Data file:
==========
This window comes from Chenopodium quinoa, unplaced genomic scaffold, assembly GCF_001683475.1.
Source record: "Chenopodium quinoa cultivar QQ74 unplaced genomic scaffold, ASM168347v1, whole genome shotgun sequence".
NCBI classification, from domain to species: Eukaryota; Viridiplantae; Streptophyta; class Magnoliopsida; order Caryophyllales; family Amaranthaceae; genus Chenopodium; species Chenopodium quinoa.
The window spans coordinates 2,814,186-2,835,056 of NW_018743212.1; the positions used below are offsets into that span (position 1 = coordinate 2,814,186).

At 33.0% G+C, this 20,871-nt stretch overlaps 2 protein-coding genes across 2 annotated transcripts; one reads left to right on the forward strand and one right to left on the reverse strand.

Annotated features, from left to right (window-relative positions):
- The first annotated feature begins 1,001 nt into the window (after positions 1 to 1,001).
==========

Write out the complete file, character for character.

This window comes from Chenopodium quinoa, unplaced genomic scaffold, assembly GCF_001683475.1.
Source record: "Chenopodium quinoa cultivar QQ74 unplaced genomic scaffold, ASM168347v1, whole genome shotgun sequence".
NCBI classification, from domain to species: Eukaryota; Viridiplantae; Streptophyta; class Magnoliopsida; order Caryophyllales; family Amaranthaceae; genus Chenopodium; species Chenopodium quinoa.
The window spans coordinates 2,814,186-2,835,056 of NW_018743212.1; the positions used below are offsets into that span (position 1 = coordinate 2,814,186).

At 33.0% G+C, this 20,871-nt stretch overlaps 2 protein-coding genes across 2 annotated transcripts; one reads left to right on the forward strand and one right to left on the reverse strand.

Annotated features, from left to right (window-relative positions):
- The first annotated feature begins 1,001 nt into the window (after positions 1 to 1,001).